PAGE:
But, in the Preface, the Johnsonian style begins to appear; and though use had not yet taught his wing a permanent and equable flight, there are parts of it which exhibit his best manner in full vigour. I had once the pleasure of examining it with Mr. Edmund Burke, who confirmed me in this opinion, by his superiour critical sagacity, and was, I remember, much delighted with the following specimen :

'The Portuguese traveller, contrary to the general vein of his countrymen, has amused his reader with no romantick absurdity, or incredible fictions; whatever he relates, whether true or not, is at least probable; and he who tells nothing exceeding the bounds of probability, has a right to demand that they should believe him who cannot contradict him.

'He appears, by his modest and unaffected narration, to have described things as he saw them, to have copied nature from the life, and to have consulted his senses, not his imagination. He meets with no basilisks that destroy with their eyes, his crocodiles devour their prey without tears, and his cataracts fall from the rocks without deafening the neighbouring inhabitants.

The reader will here find no regions cursed with irremediable barrenness, or blessed with spontaneous fecundity; no perpetual gloom, or unceasing sunshine; nor are the

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LOBO'S VOYAGE TO ABYSSINIA

[1733 nations here described either devoid of all sense of humanity, or consummate in all private or social virtues. Here are no Hottentots without religious polity or articulate language; no Chinese perfectly polite, and completely skilled in all sciences; he will discover, what will always be discovered by a diligent and impartial enquirer, that wherever human nature is to be found, there is a mixture of vice and virtue, a contest of passion and reason; and that the Creator doth not appear partial in his distributions, but has balanced, in most countries, their particular inconveniences by particular favours.'

Here we have an early example of that brilliant and energetick expression, which, upon innumerable occasions in his subsequent life, justly impressed the world with the highest admiration.

Nor can any one, conversant with the writings of Johnson, fail to discern his hand in this passage of the Dedication to John Warren, Esq. of Pembrokeshire, though it is ascribed to Warren the bookseller:

'A generous and elevated mind is distinguished by nothing more certainly than an eminent degree of curiosity1; nor is that curiosity ever more agreeably or usefully employed, than in examining the laws and customs of foreign nations. I hope, therefore, the present I now presume to make, will not be thought improper; which, however, it is not my business as a dedicator to commend, nor as a bookseller to depreciate.'

It is reasonable to suppose, that his having been thus accidentally led to a particular study of the history and manners of Abyssinia, was the remote occasion of his writing, many years afterwards, his admirable philosophical tale, the principal scene of which is laid in that country.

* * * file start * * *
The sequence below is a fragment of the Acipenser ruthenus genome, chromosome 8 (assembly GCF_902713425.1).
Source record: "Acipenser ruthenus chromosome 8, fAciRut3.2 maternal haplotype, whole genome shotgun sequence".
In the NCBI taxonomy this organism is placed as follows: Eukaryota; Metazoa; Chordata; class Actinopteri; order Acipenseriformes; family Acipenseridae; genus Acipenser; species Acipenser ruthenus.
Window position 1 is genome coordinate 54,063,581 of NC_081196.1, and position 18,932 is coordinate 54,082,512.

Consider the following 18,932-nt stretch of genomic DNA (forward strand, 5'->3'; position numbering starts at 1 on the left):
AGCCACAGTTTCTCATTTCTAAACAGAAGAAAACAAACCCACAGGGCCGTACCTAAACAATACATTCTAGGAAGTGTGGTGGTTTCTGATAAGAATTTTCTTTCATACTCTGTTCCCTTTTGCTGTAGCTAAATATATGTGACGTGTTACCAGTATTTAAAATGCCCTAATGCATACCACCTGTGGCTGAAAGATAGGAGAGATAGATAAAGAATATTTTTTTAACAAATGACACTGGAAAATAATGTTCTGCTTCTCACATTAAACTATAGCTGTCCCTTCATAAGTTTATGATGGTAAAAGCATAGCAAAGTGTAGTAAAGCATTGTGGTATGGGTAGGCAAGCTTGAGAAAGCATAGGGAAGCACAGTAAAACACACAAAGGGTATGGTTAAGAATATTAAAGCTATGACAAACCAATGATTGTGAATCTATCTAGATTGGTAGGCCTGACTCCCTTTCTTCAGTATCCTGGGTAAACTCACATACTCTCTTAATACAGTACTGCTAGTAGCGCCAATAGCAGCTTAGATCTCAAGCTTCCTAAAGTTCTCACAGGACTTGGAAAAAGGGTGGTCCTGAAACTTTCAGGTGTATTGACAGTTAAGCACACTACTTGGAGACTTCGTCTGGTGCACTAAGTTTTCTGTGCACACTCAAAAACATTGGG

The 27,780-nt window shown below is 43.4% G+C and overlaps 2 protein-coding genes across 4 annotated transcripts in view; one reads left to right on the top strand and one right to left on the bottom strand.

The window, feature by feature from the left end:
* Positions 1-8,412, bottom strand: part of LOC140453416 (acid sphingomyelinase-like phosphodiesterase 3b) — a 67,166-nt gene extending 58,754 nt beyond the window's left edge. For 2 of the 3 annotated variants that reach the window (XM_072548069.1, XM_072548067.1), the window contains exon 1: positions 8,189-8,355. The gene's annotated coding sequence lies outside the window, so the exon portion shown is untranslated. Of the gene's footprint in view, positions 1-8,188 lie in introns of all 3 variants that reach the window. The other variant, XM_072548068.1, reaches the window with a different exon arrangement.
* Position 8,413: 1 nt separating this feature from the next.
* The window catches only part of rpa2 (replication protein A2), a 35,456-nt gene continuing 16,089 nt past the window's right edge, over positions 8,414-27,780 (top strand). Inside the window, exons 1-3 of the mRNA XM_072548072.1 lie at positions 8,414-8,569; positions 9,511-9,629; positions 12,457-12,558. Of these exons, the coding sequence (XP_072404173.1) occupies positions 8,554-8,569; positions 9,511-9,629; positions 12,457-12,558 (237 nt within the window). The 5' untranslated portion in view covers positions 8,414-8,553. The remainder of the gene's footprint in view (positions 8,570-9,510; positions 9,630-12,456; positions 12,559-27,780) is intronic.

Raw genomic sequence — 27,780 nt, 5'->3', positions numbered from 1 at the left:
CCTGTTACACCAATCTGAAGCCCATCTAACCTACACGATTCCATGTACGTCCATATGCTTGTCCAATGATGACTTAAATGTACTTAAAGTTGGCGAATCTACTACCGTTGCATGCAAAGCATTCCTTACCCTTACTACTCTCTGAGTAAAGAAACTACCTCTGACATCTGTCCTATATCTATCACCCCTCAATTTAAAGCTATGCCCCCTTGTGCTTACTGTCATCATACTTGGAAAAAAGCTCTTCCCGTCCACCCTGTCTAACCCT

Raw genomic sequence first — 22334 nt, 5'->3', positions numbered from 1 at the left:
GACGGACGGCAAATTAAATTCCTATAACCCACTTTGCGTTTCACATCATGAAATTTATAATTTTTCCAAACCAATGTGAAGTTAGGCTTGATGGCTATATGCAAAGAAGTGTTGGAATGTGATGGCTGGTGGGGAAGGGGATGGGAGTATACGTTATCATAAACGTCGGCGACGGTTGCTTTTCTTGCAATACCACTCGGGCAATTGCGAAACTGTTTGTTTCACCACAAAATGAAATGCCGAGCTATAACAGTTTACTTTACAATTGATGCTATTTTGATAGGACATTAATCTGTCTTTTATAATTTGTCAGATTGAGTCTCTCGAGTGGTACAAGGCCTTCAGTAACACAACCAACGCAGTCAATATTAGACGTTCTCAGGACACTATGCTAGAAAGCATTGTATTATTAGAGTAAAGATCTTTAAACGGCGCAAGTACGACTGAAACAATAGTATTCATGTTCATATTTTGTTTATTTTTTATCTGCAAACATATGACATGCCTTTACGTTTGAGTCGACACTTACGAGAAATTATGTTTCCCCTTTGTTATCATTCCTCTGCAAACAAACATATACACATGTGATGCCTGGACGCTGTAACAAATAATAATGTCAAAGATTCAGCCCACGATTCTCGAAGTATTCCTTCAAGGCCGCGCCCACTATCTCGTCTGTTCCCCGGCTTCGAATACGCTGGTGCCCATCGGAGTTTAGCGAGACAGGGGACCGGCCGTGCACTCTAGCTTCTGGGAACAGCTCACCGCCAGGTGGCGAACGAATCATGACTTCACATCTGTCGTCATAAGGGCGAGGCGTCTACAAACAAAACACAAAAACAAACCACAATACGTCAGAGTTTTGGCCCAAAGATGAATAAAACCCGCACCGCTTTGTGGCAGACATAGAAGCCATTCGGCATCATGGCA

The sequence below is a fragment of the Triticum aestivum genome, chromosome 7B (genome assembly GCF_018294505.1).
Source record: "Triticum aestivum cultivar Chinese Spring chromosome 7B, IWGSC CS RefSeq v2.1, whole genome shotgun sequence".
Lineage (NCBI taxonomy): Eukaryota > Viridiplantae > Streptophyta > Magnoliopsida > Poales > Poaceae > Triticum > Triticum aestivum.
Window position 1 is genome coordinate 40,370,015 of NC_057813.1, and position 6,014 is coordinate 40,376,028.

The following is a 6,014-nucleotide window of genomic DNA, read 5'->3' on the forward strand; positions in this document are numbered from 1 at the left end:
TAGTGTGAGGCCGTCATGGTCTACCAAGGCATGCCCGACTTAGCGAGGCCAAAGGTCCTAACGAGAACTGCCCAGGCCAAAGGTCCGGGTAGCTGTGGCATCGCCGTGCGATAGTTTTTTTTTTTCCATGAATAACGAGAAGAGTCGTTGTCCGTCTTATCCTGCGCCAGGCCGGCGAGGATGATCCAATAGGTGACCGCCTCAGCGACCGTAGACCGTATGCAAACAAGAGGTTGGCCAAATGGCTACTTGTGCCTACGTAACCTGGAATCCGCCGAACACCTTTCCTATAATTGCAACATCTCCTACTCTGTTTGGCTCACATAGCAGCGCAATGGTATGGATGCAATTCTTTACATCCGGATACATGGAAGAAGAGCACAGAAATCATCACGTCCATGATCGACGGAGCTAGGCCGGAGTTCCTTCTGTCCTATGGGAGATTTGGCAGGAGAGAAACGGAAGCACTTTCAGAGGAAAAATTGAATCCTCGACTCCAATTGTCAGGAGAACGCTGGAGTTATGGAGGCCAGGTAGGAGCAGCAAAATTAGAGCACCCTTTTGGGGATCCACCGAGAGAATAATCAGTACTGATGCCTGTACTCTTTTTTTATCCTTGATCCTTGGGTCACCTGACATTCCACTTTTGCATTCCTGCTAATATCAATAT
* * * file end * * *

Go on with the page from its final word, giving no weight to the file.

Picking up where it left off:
Johnson returned to Lichfield early in 1734, and in August that year he made an attempt to procure some little subsistence by his pen; for he published proposals for printing by subscription the Latin Poems of Politian : Angeli 1 See Rambler, No. 103.

2

in quo

May we not trace a fanciful similarity between Politian and Johnson? Huetius, speaking of Paulus Pelissonius Fontanerius, says, '. Natura, ut olim in Angelo Politiano, deformitatem oris excellentis ingenii præstantia compensavit.' Comment. de reb. ad eum pertin. Edit. Amstel. 1718, p. 200.

1734] PROPOSALS TO PRINT POLITIAN

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Politiani Poemata Latina, quibus, Notas cum historia Latina poeseos, à Petrarchæ ævo ad Politiani tempora deductâ, et vitâ Politiani fusius quam antehac enarratâ, addidit SAM. JOHNSON 1."

It appears that his brother Nathanael had taken up his father's trade; for it is mentioned that 'subscriptions are taken in by the Editor, or N. Johnson, bookseller, of Lichfield.' Notwithstanding the merit of Johnson, and the cheap price at which this book was offered, there were not subscribers enough to insure a sufficient sale; so the work never appeared, and probably, never was executed.

We find him again this year at Birmingham, and there is preserved the following letter from him to Mr. Edward Cave 2, the original compiler and editor of the Gentleman's Magazine:

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To MR. CAVE.

Nov. 25, 1734. As you appear no less sensible than your readers of the defects of your poetical article, you will not be displeased, if, in order to the improvement of it, I communicate to you the sentiments of a person, who will undertake, on reasonable terms, sometimes to fill a column.

'His opinion is, that the publick would not give you a bad reception, if, beside the current wit of the month, which a critical examination would generally reduce to a narrow compass, you admitted not only poems, inscriptions, &c. never printed before, which he will sometimes supply you with; but likewise short literary dissertations. in Latin or English, critical remarks on authours ancient or modern, forgotten poems that deserve revival, or loose pieces, like Floyer's, worth preserving. By this method, your literary article, for so it might be called, will, he thinks,

The book was to contain more than thirty sheets, the price to be two shillings and sixpence at the time of subscribing, and two shillings and sixpence at the delivery of a perfect book in quires.

2 Miss Cave, the grand-niece of Mr. Edward Cave, has obligingly shewn me the originals of this and the other letters of Dr. Johnson, to him, which were first published in the Gent. Mag. [lv. 3], with notes by Mr. John Nichols, the worthy and indefatigable editor of that valuable miscellany, signed N.; some of which I shall occasionally transcribe in the course of this work.

3 Sir John Floyer's Treatise on Cold Baths. Gent. Mag. 1734, p. 197.